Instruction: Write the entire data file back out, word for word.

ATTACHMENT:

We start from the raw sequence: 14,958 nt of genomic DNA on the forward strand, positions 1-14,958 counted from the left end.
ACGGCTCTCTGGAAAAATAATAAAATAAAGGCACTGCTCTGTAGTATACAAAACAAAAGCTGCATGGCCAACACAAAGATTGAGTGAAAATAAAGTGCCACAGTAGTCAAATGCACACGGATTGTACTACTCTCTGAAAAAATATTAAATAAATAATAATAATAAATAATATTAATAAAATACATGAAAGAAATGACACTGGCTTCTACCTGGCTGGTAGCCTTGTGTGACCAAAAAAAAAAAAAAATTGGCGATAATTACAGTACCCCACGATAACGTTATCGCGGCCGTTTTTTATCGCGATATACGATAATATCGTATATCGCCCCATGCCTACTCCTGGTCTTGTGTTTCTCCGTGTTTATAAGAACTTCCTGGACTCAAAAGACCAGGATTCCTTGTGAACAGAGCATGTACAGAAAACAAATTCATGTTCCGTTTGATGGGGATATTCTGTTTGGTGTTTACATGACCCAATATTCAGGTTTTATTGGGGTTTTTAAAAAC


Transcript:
We start from the raw sequence: 14,958 nt of genomic DNA on the forward strand, positions 1-14,958 counted from the left end.
ACGGCTCTCTGGAAAAATAATAAAATAAAGGCACTGCTCTGTAGTATACAAAACAAAAGCTGCATGGCCAACACAAAGATTGAGTGAAAATAAAGTGCCACAGTAGTCAAATGCACACGGATTGTACTACTCTCTGAAAAAATATTAAATAAATAATAATAATAAATAATATTAATAAAATACATGAAAGAAATGACACTGGCTTCTACCTGGCTGGTAGCCTTGTGTGACCAAAAAAAAAAAAAAATTGGCGATAATTACAGTACCCCACGATAACGTTATCGCGGCCGTTTTTTATCGCGATATACGATAATATCGTATATCGCCCCATGCCTACTCCTGGTCTTGTGTTTCTCCGTGTTTATAAGAACTTCCTGGACTCAAAAGACCAGGATTCCTTGTGAACAGAGCATGTACAGAAAACAAATTCATGTTCCGTTTGATGGGGATATTCTGTTTGGTGTTTACATGACCCAATATTCAGGTTTTATTGGGGTTTTTAAAAAC